454 can be used, the default in <filename>config.toml</filename> is to use
455 development features, which is not appropriate for a released version.
456 </para>
457
458 <para>
459 <command>rpath = false</command>: by default, <command>rust</command> can
460 be run from where it was built, without being installed. That adds DT_RPATH
461 entries to all of the ELF files, which produces very messy output from
462 <command>ldd</command>, showing the libraries in the place they were built,
463 even if they have been deleted from there after the install.
464 </para>
465
466 <!-- comment while using shipped LLVM -->
467 <para>
468 <command>[target.x86_64-unknown-linux-gnu]</command>: the syntax of
469 <filename>config.toml</filename> requires an <literal>llvm-config</literal>
470 entry for each target for which system-llvm is to be used. Change the target
471 to <literal>[target.i686-unknown-linux-gnu]</literal> if you are building
472 on 32-bit x86. This whole section may be omitted if you wish to build
473 against the shipped llvm, or do not have clang, but the resulting build will
474 be larger and take longer.
475 </para>
476
477<!--<para>
478 <command>sed -i -e '/^curl /s/0.4.38/0.4.40/' ... </command>: two crates
479 normally downloaded for this release do not correctly initialise
480 <application>curl</application> if using
481 <application>openssl-3.0.0</application>. Upstream has fixed that for a
482 future release, this sed causes the fixed versions to be used.
483 </para>-->
484
485 <para>
486 <command>export RUSTFLAGS="$RUSTFLAGS -C link-args=-lffi"</command>:
487 This adds a link to libffi to any RUSTFLAGS you may already be passing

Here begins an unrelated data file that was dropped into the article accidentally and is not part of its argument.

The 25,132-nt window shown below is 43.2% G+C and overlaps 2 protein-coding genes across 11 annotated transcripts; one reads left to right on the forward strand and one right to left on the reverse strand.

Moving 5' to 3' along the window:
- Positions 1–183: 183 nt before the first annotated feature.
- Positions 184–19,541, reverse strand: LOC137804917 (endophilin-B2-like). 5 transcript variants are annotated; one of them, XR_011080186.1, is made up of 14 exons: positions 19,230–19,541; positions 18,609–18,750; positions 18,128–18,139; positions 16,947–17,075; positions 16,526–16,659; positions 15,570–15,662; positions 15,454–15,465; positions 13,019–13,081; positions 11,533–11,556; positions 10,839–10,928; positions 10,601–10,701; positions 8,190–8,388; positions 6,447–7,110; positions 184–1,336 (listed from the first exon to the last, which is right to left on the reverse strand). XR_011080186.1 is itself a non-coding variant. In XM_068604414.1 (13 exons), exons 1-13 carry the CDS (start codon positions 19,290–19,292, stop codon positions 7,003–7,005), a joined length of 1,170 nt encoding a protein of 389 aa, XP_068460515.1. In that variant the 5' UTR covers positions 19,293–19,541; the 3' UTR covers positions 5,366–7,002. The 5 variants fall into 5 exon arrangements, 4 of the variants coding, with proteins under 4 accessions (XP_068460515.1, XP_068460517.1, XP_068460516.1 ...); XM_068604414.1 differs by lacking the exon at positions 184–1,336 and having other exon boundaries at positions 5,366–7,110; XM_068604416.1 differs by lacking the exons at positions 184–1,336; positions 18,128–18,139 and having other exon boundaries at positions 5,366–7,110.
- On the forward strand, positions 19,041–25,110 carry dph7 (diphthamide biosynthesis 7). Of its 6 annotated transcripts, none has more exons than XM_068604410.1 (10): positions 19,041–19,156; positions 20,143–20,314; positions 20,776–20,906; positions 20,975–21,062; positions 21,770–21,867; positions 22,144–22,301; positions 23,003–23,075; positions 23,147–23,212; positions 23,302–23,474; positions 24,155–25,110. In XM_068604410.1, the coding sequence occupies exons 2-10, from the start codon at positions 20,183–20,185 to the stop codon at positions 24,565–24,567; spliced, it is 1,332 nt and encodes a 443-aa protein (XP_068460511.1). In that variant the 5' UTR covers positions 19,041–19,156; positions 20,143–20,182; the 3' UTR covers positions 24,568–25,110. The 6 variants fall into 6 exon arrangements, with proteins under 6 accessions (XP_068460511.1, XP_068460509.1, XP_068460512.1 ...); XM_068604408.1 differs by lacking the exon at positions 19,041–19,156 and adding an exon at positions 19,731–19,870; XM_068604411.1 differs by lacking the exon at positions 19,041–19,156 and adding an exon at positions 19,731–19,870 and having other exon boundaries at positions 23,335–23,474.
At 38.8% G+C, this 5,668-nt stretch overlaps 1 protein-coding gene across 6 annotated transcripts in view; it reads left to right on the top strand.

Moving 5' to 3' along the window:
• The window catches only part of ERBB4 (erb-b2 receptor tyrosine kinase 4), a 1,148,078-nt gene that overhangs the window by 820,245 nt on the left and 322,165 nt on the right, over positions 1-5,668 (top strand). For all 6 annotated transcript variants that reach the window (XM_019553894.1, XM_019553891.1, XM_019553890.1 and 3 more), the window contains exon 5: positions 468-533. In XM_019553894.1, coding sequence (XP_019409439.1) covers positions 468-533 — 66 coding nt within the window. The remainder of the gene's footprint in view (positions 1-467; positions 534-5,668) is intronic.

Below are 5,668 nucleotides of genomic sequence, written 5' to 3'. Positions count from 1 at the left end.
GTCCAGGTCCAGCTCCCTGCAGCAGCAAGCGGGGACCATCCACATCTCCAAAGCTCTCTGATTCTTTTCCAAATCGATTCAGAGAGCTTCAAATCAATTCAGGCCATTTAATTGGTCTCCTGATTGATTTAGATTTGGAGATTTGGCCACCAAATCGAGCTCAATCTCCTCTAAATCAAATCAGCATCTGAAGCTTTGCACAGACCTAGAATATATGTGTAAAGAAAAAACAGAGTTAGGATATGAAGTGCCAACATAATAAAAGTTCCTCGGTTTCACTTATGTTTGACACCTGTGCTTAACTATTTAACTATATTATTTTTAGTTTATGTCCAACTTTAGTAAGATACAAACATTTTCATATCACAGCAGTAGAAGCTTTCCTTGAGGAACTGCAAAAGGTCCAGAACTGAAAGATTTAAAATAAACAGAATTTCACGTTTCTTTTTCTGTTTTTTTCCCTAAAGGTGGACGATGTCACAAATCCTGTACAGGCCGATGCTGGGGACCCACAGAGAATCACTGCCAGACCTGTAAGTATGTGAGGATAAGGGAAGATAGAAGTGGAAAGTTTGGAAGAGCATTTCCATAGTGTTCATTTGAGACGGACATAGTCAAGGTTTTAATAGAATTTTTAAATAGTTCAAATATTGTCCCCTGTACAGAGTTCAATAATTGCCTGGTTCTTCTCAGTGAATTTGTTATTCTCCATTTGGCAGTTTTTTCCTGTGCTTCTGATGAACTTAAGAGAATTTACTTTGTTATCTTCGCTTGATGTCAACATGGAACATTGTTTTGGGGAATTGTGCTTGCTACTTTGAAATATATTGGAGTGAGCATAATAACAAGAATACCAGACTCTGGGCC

488 to the build. On some systems, linking fails to include libffi unless
489 this is used. The reason why this is needed is not clear.
490 </para>
491
492 <para>
493 <command>--exclude src/tools/miri</command>: For a long time, the miri
494 crate (an interpreter for the Midlevel Intermediate Representation)
495 has failed to build on releases. It is optional, but the failure
496 messages can persuade people that the whole build failed. However,
497 although it is not built in the main compile, with rustc-1.35.0 it
498 now got compiled during the install, but it was broken in that version.
499 <!-- might be unbroken in 1.36.0, if so remove broken from description
500 of miri below. https://github.com/rust-lang/rust/issues/61830 -->
501 Omitting it should save a little time. Even if this switch is
502 not given, miri is not installed.
503 </para>
504
505 <para>
506 <command>--verbose</command>: this switch can sometimes provide more
507 information about a test which fails.
508 </para>
509
510 <para>
511 <command>--no-fail-fast</command>: this switch ensures that the testsuite
512 will not stop at the first error.
513 </para>
514
515 <para>
516 <command>export LIBSSH2_SYS_USE_PKG_CONFIG=1</command>: On some systems,
517 cairo fails to link during the install because it cannot find libssh2.